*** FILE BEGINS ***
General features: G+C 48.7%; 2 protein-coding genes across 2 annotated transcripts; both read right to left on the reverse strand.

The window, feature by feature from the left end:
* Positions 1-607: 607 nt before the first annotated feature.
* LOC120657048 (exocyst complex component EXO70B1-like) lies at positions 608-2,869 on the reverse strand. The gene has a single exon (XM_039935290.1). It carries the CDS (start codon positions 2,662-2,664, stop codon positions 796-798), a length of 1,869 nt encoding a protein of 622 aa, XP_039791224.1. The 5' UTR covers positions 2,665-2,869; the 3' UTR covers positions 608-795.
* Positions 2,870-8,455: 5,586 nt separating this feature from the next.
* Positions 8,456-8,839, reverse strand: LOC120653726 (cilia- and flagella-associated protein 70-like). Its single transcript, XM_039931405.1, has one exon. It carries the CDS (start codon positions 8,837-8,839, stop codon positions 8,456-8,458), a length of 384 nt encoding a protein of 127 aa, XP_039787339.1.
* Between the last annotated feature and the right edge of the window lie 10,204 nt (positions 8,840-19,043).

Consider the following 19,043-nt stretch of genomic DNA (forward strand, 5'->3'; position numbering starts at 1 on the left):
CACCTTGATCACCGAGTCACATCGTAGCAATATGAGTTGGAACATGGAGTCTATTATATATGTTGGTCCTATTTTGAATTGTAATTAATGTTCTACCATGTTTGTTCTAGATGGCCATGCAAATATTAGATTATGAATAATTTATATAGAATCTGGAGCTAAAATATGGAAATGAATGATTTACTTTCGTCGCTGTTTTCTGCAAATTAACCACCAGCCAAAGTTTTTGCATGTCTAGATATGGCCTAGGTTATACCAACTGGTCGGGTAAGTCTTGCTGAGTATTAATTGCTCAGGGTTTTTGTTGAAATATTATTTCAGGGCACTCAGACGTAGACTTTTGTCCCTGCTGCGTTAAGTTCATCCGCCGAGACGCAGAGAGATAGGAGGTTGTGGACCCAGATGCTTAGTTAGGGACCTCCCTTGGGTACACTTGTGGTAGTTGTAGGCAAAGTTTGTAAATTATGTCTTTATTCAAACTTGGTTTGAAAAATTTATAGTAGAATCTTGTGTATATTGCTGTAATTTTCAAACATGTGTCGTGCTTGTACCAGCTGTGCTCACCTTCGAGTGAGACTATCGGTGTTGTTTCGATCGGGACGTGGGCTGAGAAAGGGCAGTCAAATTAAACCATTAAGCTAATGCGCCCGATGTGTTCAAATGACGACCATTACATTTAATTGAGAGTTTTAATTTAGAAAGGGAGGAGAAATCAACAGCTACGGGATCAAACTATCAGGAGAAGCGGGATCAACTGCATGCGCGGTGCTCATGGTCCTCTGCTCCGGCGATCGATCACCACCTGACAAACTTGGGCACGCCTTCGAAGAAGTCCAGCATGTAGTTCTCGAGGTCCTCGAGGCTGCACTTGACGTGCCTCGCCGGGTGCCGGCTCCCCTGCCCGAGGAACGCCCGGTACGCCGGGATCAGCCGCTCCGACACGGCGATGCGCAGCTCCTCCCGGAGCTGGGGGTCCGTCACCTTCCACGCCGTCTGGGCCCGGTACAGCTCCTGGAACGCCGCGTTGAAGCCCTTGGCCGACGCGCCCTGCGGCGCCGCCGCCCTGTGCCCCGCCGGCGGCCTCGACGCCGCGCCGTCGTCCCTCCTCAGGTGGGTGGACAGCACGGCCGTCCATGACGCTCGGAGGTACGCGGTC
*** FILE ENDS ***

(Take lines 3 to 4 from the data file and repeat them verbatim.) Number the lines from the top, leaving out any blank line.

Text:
* Positions 1-607: 607 nt before the first annotated feature.
* LOC120657048 (exocyst complex component EXO70B1-like) lies at positions 608-2,869 on the reverse strand. The gene has a single exon (XM_039935290.1). It carries the CDS (start codon positions 2,662-2,664, stop codon positions 796-798), a length of 1,869 nt encoding a protein of 622 aa, XP_039791224.1. The 5' UTR covers positions 2,665-2,869; the 3' UTR covers positions 608-795.